The Public Square
Among the most oft-quoted statements on American foreign policy is that of John Quincy Adams in 1821: Wherever the standard of freedom and independence has been or shall be unfurled, there will her heart, her benedictions, and her prayers be. But she goes not abroad, in search of monsters to destroy. At the same time, as John Lewis Gaddis underscores in his recent book Surprise, Security, and the American Experience , the same John Quincy Adams laid the foundation for a lasting policy of unapologetic unilateralism, including preemptive military action, when American interests are at stake. Defenders of the Bush administration’s actions in Afghanistan and Iraq point out that these were not instances of going abroad seeking monsters to destroy. On September 11, the monsters came to us, making no secret of their desire to destroy us. No matter who had been President, the response to September 11 would have been dramatic and probably would have included military action on a greater or lesser scale. But that does not settle the arguments over the justice or wisdom of what President Bush decided to do.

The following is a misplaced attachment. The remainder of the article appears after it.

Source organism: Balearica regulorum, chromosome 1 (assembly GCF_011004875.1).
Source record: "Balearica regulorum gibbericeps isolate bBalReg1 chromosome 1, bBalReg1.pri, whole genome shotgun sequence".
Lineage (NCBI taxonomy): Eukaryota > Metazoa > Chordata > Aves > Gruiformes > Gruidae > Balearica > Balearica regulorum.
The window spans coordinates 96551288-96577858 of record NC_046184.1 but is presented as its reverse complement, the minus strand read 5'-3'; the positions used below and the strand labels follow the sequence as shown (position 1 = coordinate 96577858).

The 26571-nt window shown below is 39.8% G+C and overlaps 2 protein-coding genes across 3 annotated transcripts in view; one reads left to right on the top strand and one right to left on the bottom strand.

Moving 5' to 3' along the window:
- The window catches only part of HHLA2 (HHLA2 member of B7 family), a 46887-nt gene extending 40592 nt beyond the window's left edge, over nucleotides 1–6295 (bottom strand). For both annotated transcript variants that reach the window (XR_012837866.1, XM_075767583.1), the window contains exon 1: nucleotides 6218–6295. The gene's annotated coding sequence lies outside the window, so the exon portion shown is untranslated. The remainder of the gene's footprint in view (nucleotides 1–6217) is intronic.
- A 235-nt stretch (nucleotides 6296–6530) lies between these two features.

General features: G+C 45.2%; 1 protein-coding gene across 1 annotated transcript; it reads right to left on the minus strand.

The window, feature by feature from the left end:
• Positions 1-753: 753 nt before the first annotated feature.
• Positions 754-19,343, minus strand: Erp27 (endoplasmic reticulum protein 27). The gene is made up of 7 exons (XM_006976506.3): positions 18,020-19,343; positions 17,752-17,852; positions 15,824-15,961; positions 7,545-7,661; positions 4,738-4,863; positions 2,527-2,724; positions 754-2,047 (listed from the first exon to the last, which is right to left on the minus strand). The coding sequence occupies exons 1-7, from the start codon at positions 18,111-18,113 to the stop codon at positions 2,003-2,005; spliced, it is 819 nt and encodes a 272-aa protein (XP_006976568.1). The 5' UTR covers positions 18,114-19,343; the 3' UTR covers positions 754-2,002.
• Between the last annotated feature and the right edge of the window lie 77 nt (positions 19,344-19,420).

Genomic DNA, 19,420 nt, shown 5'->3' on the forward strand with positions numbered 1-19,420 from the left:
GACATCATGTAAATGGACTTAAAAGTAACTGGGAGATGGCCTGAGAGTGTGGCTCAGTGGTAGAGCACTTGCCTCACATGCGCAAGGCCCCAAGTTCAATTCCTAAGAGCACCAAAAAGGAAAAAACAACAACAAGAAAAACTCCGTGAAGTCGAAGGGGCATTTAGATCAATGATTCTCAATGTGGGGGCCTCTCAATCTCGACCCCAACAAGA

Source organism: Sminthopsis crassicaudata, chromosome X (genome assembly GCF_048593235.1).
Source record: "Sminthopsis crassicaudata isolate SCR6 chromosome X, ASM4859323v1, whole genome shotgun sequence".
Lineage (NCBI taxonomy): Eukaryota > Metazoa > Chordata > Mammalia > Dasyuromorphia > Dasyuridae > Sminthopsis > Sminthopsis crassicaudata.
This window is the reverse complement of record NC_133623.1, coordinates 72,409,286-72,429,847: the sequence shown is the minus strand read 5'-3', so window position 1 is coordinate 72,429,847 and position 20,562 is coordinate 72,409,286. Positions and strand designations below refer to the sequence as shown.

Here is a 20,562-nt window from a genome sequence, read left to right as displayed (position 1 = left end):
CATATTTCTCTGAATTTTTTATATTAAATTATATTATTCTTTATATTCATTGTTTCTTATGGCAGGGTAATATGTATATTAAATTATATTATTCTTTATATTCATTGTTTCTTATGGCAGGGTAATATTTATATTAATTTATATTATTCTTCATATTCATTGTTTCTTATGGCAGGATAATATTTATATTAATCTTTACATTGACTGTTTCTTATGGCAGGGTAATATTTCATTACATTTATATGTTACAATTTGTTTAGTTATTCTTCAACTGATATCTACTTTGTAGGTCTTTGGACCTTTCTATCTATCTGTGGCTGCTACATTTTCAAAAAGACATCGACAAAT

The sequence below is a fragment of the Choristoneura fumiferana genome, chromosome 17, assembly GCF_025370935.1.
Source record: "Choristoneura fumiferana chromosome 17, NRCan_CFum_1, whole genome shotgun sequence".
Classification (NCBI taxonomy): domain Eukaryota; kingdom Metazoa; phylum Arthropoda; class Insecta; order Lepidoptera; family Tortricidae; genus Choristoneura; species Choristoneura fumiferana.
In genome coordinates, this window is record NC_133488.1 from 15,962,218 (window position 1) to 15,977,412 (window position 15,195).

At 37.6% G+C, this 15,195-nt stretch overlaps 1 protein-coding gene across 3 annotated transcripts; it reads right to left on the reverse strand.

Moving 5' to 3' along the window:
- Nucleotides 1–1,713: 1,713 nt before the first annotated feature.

In these pages we have published lively”some might say harsh”exchanges on the Bush policy by Rowan Williams, Stanley Hauerwas, Paul Griffiths, and Jean Bethke Elshtain. George Weigel, writing chiefly in defense of the just war tradition, was also supportive of the direction of administration policy. My own comments in this section, following the invasion of Iraq in the spring of 2003, were critical of religious leaders who had donned the mantle of prophets in predicting a holocaust of civilian casualties and an America bogged down in another Vietnam. After the outrages of Abu Ghraib were revealed, I sharply challenged Alan Dershowitz and other writers who advocated the moral legitimation of torture. But as some readers have pointed out, either in praise or complaint, the war on terror has not been center stage in these pages. The editors, of course, are responsible for deciding what subjects have priority in a journal of religion, culture, and public life. With respect to the thousands of unsolicited manuscripts received, and in commissioning articles, we regularly ask two questions: Does this fit the distinctive purpose of First Things ? Does this advance the discussion of the issue addressed? In considering articles and reviews, we tend to shy away from subjects that are amply, and more or less adequately, addressed in other publications. Editing is an exercise in the art of discretion, and such judgment calls are eminently debatable; as, indeed, they are debated among the editors.